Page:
12 months ago, John was a self-described “raging alcoholic, the kind of guy you’d never trust, never hang around. The kind of guy you’d pretend you never knew.”
Six months ago, John found himself staring at a mirror. He’d become the guy he didn’t trust, didn’t want to be around. He became the man he wished he never knew.
Single, unemployed and lonely, John gathered all of his courage and found an AA meeting at a church near his apartment. Leaving his pride at the door, he was welcomed by a group of warm, kind and compassionate former alcoholics – many of whom admitted to co-occurring addictions – with whom John felt comfortable and safe. He felt, for the first time, as if he had a home.
“In those first couple of weeks, despite how hard it was to say goodbye to the bottle, it was euphoric,” John says passionately, recalling the freedom he felt. “Physically, it was ridiculous – I was withdrawing bad. But I felt like I had this sense of hope I didn’t have before, and I was looking forward to what everyone was talking about: that sharpened memory, the focus, the energy, the happiness. It really fueled me and gave me hope that I’d get there.”
Motivated by his new peers and confidantes, John wanted to make a complete change. He found a new job, took out a lease on a new condo, and started dating – even though his sponsor urged him not to, not yet.
“I just felt like I was on top of the world,” John says, “like I was free. Nothing could stop me.”
And nothing could – until the “dry drunk” symptoms began to manifest.
John began to feel an inexplicable, unrelenting rage, an anger he couldn’t explain or shake off. He snapped at friends, was short with colleagues at work, and could barely keep himself from punching or striking random strangers. His new relationship fell apart.
“I don’t even how to explain it now,” says John meekly. “I was an ass when I was a drunk, but after that first month of sobriety, wow. I wanted to kick the crap out of everything, everyone. It was brutal.”
The dry drunk syndrome, named by the creators of Alcoholics Anonymous, has been described as the “presence of actions and attitudes that characterized the alcoholic prior to recovery.” John says that’s probably right; he says that in his case, it’s an exaggerated version of who he was before he began his road to sobriety.
Experts say that in the first month or so after sobriety, individuals may find themselves suffering from several symptoms and emotions that seem to put them at war with their recovery. The symptoms include depression, anxiety, and fear of relapse; negativity surrounding recovery; resentment towards friends or family members who are encouraging the recovery or who remind the individual of his or her drinking or using days; romanticizing drinking or using days; and self-obsession. Some recovering addicts even replace their former addiction with something else, just to ease the pain.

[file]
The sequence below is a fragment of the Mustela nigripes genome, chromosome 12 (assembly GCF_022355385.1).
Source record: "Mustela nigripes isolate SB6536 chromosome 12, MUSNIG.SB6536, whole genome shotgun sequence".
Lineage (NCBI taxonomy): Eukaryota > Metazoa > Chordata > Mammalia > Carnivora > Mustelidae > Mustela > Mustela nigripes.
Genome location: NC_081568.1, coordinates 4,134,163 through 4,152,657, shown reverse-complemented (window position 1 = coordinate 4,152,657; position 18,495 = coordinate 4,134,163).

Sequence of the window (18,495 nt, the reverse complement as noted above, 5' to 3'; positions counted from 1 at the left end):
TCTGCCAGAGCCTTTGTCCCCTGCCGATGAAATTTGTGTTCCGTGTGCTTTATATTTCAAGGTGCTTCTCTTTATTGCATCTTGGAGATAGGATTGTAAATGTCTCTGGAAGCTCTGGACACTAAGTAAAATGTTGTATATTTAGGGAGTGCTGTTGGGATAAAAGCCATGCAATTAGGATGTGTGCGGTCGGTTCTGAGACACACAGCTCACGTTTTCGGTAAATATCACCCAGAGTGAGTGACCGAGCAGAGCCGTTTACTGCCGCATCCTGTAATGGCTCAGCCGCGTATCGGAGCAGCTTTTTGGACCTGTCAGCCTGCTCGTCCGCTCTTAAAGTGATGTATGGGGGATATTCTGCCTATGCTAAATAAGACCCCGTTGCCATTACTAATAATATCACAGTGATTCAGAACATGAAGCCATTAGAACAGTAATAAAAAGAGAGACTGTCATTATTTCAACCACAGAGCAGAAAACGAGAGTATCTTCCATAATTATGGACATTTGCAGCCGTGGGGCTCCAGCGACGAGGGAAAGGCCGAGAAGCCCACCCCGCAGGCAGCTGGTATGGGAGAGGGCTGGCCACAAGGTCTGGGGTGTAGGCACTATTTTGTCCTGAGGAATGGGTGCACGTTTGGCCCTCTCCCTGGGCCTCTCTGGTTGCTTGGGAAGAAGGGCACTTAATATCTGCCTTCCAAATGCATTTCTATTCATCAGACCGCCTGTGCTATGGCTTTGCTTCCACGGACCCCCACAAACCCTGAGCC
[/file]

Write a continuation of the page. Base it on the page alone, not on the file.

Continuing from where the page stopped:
But John also resents the term “dry drunk,” and admits that the term – and everything that surrounded it – was what led him to leave his support group, seeking assistance at a recovery centre instead.
“Right or wrong, I didn’t want to put the same labels on my recovery as I did on my addiction,” says John. “I wanted a way to overcome my emotions, my anger. I wanted to learn how to create a new attitude and see things differently.”
John sought solace in an in-patient recovery program, where he learned, first of all, what caused him to become so powerfully unpleasant to anyone whose path he crossed or shared. He wanted to come out of his dependency to alcohol a better person, not a more terrifying one.
“I didn’t want my kindness or humanity or goodness, whatever you want to call it, to be the price I paid to be sober,” says John. “I didn’t want to be intolerable or miserable anymore, but I couldn’t figure out why I was in the first place. It was beyond being deprived of the drug, I think – it was something deeper.”
At the recovery centre, John says his skilled and patient therapists helped him unearth a world of pain he’d forgotten ever existed, the secrets he’d buried under gallons of alcohol throughout the years. And despite John considering himself to be a “private person who doesn’t talk to anyone,” he recognized he needed to share and resolve the traumatic things from his youth and his past, if he was ever going to have a fighting chance at a full, joyful recovery.
“Look, take it from me,” he says. “You’re going to get pissed. You’re going to be uncomfortable. You’re going to hate everything and everyone around you. But you can’t let that stop you from going forward. What did my therapist tell me? You can’t go around it – you gotta go through it.
“Anger is part of the recovery process, and I’ve since learned that that’s ok. The anger part doesn’t last forever.”
After the anger, says John, now six months sober and happy – comes peace.
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If you or your family is struggling with an addiction, please give us a call at 1-866-716-2006 or read about our Cedars Discovery Program, for families struggling with addiction.